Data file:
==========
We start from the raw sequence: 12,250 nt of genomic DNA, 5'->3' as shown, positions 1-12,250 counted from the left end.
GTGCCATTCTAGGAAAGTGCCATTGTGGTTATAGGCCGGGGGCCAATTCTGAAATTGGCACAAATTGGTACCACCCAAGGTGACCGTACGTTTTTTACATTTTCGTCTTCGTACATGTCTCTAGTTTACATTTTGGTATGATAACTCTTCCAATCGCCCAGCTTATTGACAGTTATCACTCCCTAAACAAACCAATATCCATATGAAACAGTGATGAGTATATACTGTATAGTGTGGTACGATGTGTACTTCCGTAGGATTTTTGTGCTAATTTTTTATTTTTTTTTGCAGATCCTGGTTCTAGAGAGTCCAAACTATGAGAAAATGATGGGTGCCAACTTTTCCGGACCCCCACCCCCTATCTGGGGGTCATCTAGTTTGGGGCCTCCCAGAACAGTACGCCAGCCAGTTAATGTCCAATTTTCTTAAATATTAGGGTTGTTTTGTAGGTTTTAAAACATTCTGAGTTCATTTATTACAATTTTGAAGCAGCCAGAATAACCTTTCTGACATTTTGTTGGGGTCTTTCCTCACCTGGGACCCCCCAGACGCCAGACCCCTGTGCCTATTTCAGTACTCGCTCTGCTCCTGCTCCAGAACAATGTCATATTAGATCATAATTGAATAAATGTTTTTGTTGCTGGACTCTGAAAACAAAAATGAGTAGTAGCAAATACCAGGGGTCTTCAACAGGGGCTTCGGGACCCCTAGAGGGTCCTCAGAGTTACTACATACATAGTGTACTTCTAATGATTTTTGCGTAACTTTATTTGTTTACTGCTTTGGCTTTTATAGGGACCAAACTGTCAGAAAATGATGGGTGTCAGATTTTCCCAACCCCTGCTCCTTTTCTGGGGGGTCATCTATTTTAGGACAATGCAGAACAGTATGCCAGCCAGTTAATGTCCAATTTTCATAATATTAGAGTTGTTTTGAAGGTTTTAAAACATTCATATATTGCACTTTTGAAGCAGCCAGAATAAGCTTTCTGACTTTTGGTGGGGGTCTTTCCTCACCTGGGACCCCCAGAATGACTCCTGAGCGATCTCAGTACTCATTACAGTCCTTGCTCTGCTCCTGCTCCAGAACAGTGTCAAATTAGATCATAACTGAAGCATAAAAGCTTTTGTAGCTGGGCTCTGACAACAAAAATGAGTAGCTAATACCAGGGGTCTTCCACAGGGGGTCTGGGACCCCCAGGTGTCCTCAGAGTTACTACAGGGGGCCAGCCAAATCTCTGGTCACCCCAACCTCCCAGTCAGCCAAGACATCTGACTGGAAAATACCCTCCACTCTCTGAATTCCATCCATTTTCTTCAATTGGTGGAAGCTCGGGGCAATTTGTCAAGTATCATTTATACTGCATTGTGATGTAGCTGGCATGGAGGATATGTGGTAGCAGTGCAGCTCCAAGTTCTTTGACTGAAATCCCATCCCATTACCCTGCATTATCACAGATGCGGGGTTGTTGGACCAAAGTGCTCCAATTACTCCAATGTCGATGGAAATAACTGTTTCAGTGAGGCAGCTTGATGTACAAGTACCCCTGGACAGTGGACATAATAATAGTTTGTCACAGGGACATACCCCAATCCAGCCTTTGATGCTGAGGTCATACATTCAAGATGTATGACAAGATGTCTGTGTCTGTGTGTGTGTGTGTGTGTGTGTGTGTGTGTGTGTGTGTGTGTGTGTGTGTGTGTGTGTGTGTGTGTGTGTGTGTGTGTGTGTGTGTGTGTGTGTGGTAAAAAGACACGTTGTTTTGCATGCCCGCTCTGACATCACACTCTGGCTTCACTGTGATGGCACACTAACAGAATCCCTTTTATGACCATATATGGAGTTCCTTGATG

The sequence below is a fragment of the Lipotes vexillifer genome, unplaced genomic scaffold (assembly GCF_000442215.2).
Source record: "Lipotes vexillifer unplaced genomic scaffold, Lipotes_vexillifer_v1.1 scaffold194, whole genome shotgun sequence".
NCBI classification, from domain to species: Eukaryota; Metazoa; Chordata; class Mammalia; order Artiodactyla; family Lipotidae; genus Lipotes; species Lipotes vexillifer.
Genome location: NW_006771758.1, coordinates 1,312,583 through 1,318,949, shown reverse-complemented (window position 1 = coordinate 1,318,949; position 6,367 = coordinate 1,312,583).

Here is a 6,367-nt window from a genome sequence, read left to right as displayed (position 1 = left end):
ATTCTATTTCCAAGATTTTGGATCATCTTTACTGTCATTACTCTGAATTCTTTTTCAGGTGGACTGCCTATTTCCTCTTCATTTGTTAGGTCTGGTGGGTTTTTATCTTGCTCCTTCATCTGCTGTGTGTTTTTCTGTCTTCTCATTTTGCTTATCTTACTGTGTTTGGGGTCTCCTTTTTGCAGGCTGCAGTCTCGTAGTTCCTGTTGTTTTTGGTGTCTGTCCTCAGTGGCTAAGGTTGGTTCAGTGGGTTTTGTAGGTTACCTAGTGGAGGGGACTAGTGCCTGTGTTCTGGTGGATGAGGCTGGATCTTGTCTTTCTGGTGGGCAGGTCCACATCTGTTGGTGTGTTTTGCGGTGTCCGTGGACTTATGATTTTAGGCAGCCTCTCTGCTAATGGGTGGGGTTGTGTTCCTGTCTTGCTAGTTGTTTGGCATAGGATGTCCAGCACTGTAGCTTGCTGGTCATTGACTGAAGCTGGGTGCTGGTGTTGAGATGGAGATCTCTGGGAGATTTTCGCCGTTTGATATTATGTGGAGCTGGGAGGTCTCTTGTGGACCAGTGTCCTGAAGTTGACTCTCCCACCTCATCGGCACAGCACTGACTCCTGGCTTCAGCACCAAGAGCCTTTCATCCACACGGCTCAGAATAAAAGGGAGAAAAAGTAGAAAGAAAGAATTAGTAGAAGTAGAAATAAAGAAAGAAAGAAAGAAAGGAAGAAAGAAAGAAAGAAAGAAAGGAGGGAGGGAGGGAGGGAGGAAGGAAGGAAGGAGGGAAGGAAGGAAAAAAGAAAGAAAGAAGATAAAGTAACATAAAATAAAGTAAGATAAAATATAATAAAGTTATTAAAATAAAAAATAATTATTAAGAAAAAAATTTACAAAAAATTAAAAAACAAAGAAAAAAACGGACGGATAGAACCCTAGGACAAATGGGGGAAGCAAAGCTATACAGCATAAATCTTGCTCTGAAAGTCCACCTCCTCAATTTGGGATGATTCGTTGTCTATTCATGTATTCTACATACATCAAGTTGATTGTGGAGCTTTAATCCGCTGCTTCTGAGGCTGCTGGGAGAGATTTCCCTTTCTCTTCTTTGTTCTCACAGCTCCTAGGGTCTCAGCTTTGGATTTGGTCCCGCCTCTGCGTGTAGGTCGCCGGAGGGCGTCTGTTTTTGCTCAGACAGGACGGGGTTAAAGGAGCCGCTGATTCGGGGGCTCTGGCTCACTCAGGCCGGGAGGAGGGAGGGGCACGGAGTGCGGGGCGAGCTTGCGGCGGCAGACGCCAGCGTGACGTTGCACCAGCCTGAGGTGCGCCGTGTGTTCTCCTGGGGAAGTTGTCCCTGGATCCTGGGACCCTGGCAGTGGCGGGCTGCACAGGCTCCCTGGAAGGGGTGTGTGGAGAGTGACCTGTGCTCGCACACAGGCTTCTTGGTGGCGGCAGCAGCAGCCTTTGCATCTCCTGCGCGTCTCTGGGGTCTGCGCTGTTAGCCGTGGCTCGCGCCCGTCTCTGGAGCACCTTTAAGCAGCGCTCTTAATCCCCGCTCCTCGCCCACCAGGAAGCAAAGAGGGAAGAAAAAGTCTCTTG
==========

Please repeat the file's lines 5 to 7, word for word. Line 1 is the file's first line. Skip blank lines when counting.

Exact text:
NCBI classification, from domain to species: Eukaryota; Metazoa; Chordata; class Mammalia; order Artiodactyla; family Lipotidae; genus Lipotes; species Lipotes vexillifer.
Genome location: NW_006771758.1, coordinates 1,312,583 through 1,318,949, shown reverse-complemented (window position 1 = coordinate 1,318,949; position 6,367 = coordinate 1,312,583).

Here is a 6,367-nt window from a genome sequence, read left to right as displayed (position 1 = left end):